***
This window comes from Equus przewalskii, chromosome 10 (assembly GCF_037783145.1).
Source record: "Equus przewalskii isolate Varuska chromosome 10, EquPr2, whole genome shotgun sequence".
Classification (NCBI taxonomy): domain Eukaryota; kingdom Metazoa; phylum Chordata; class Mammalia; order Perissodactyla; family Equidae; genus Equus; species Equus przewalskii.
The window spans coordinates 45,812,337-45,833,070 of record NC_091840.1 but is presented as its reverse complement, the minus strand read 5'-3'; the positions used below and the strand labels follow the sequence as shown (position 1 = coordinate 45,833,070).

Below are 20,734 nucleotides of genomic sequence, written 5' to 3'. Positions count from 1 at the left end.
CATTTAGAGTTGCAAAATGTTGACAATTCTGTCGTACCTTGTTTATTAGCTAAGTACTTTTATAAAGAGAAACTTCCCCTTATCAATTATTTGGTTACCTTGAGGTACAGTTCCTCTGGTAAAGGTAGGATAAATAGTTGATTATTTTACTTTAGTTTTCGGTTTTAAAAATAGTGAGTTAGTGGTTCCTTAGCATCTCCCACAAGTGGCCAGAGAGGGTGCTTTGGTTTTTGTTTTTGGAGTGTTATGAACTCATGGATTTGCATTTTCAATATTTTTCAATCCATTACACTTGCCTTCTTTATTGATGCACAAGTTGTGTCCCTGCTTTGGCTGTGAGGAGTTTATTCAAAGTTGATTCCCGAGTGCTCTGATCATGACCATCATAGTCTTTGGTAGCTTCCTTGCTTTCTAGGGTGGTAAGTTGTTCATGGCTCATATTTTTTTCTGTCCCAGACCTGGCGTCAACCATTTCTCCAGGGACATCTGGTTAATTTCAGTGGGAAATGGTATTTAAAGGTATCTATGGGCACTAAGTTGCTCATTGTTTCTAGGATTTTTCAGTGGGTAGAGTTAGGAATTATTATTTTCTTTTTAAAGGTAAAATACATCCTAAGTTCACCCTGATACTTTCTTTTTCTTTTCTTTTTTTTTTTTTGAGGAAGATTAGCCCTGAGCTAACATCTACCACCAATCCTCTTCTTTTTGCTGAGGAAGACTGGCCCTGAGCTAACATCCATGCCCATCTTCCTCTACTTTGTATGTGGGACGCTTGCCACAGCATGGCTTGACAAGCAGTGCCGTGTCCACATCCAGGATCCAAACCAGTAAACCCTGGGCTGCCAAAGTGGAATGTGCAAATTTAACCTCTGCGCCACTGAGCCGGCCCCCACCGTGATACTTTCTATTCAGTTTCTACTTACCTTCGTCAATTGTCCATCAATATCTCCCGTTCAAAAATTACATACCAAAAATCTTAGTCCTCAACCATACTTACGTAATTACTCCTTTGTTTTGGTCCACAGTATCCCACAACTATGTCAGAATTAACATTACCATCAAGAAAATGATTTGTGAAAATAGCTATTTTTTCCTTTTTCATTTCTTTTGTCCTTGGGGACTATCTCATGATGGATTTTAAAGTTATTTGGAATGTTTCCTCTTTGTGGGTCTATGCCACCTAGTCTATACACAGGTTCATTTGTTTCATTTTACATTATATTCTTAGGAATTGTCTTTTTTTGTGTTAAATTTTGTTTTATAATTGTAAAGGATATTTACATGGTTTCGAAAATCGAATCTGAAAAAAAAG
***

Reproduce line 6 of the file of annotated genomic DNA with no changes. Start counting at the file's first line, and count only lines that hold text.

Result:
CATTTAGAGTTGCAAAATGTTGACAATTCTGTCGTACCTTGTTTATTAGCTAAGTACTTTTATAAAGAGAAACTTCCCCTTATCAATTATTTGGTTACCTTGAGGTACAGTTCCTCTGGTAAAGGTAGGATAAATAGTTGATTATTTTACTTTAGTTTTCGGTTTTAAAAATAGTGAGTTAGTGGTTCCTTAGCATCTCCCACAAGTGGCCAGAGAGGGTGCTTTGGTTTTTGTTTTTGGAGTGTTATGAACTCATGGATTTGCATTTTCAATATTTTTCAATCCATTACACTTGCCTTCTTTATTGATGCACAAGTTGTGTCCCTGCTTTGGCTGTGAGGAGTTTATTCAAAGTTGATTCCCGAGTGCTCTGATCATGACCATCATAGTCTTTGGTAGCTTCCTTGCTTTCTAGGGTGGTAAGTTGTTCATGGCTCATATTTTTTTCTGTCCCAGACCTGGCGTCAACCATTTCTCCAGGGACATCTGGTTAATTTCAGTGGGAAATGGTATTTAAAGGTATCTATGGGCACTAAGTTGCTCATTGTTTCTAGGATTTTTCAGTGGGTAGAGTTAGGAATTATTATTTTCTTTTTAAAGGTAAAATACATCCTAAGTTCACCCTGATACTTTCTTTTTCTTTTCTTTTTTTTTTTTTGAGGAAGATTAGCCCTGAGCTAACATCTACCACCAATCCTCTTCTTTTTGCTGAGGAAGACTGGCCCTGAGCTAACATCCATGCCCATCTTCCTCTACTTTGTATGTGGGACGCTTGCCACAGCATGGCTTGACAAGCAGTGCCGTGTCCACATCCAGGATCCAAACCAGTAAACCCTGGGCTGCCAAAGTGGAATGTGCAAATTTAACCTCTGCGCCACTGAGCCGGCCCCCACCGTGATACTTTCTATTCAGTTTCTACTTACCTTCGTCAATTGTCCATCAATATCTCCCGTTCAAAAATTACATACCAAAAATCTTAGTCCTCAACCATACTTACGTAATTACTCCTTTGTTTTGGTCCACAGTATCCCACAACTATGTCAGAATTAACATTACCATCAAGAAAATGATTTGTGAAAATAGCTATTTTTTCCTTTTTCATTTCTTTTGTCCTTGGGGACTATCTCATGATGGATTTTAAAGTTATTTGGAATGTTTCCTCTTTGTGGGTCTATGCCACCTAGTCTATACACAGGTTCATTTGTTTCATTTTACATTATATTCTTAGGAATTGTCTTTTTTTGTGTTAAATTTTGTTTTATAATTGTAAAGGATATTTACATGGTTTCGAAAATCGAATCTGAAAAAAAAG